I just really wanted to kind of show, through her relationships, how interesting she was and with the Lucille character, we see Lucille represent the nurturing, the softness. Lucille knows that she has these dreams about her mother and wanting to go back to this kind of happier time in her life.
With Jack Gee, she gets the protector, so Jack Gee's able to protect her in a way that Clarence never does. Then Richard, he's the listener. He listens to her. He doesn't ask for commitment or even force Bessie in the same way that Lucille and Jack do. He's ultimately who she kind of falls into.
I just wanted to show she was complicated. Her life onstage wasn't necessarily her life offstage, and I didn't want it to be like a jazz-hands, all music, fan-dancing kind of thing. I really wanted to get behind her eyes and get to the personal, kind of show that what appears very beautiful at a distance is often very painful up close, and music to kind of oscillate between those two perspectives.
Everything you just said, it kind of made me think of the scene later in the movie where she’s at the vanity, and she’s naked, and she takes off her hair, and takes kind of everything off. Why do you think that was important to be in the film?
DR: So that scene was about confronting herself, about taking her armor off. In that scene, the wig comes off, the jewels come off, the makeup comes off and when you’re left with yourself, what do you really have?
She's lost the relationship that means the most to her, Lucille. Things with Jack are on the rocks, her son's already taken. It's just about like inventorying your life, and inventorying how you've lived life. Bessie, in some ways, was complicit in detonating these relationships because she wasn't able to love back or be reciprocal in some ways. I think she is alone, but she's realizing what she's lost. The thing she wanted was a big house with everybody in it and despite who she ends up with or the size of the house, it's an empty house, this house where no one's home. That moment, you know, it starts a downward spiral for her.
How do you feel about this time and the fact that you’re able to do this work that, you know, the sexuality thing isn’t turning people off?
DR: Yeah, that’s why I’m really proud of Queen Latifah, I’m really proud of Mo’Nique, they didn’t blink. I’m just amazed that I’m getting these amazing actresses who want to play the material because that wasn’t always so. The fact that these actresses can be confident in who they are, come out and really go into these characters is what I’m most probably blown away by. There’s been other projects where I couldn’t get people because they just didn’t want to play a lesbian. I think this like goes to show different range, and different depth, and if you’re an actress, you’re acting, and it’s just a puzzle. Like putting together another personality and people shouldn’t hesitate or balk.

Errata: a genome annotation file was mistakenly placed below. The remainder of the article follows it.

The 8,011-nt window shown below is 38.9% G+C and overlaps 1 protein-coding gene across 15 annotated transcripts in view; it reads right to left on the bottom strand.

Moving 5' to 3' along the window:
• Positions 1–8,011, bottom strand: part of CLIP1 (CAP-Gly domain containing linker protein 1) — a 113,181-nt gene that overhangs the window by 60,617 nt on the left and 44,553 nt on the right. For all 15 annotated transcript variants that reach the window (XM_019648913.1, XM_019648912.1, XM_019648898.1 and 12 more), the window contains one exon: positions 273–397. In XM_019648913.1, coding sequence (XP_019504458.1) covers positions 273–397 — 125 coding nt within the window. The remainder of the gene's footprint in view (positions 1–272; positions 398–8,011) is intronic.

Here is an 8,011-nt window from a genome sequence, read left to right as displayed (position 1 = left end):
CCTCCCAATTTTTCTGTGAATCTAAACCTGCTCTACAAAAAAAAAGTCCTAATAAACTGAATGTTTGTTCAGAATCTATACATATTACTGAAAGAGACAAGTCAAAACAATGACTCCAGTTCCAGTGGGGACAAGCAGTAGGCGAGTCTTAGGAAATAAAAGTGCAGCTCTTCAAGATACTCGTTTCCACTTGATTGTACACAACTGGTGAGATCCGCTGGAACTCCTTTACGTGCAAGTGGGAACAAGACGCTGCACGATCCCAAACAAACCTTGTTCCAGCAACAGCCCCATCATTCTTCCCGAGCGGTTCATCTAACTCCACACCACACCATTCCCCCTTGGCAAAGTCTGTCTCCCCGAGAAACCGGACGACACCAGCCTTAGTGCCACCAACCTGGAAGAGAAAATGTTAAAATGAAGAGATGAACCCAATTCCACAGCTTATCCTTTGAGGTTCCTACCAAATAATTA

In terms of projects you're working on, yourself, as a writer, director. Is it important to you to always have LGBT-ness to your projects or is it just a byproduct of what kind of excites you?
DR: I think it’s part of what excites me but it’s not a limiting thing. It was like a fairy tale, like a stroke of luck that the next thing I did was this black, queer woman. It’s great. For me, I just want to present humanity in every aspect. I think the more it’s matter of fact, the more it’s out there, I think the more the dialogue just on the national front, or the international front, the social front can progress.
You can't proceed to have a conversation with somebody if you don't see them or don't understand them. For me, all of this has been to bringing a range of characters to the screen and just making things interesting. I'm interested in all types. I'm interested in bi…any story that, to me, is interesting and has kind of like social or political kind of ideas that can be applied.
Part of the reason why I was attracted to this is actually the blues is a form of early social protest. Before there were formal political channels through which people could express their dissent, there was music. These shows became a forum where Bessie is speaking as a narrator, Bessie speaking in the first person, was able to talk about her troubles and allow people to commiserate, to talk about their troubles. She allowed the audience to project onto the narrator of the story, in the way it's naming these issues, like domestic violence, economic inequality, social inequality, by like naming it, she's giving the thing a voice.
“Bessie” airs Saturday at 8pm on HBO.
The opinions expressed are solely those of the author and do not necessarily reflect the views of Comcast.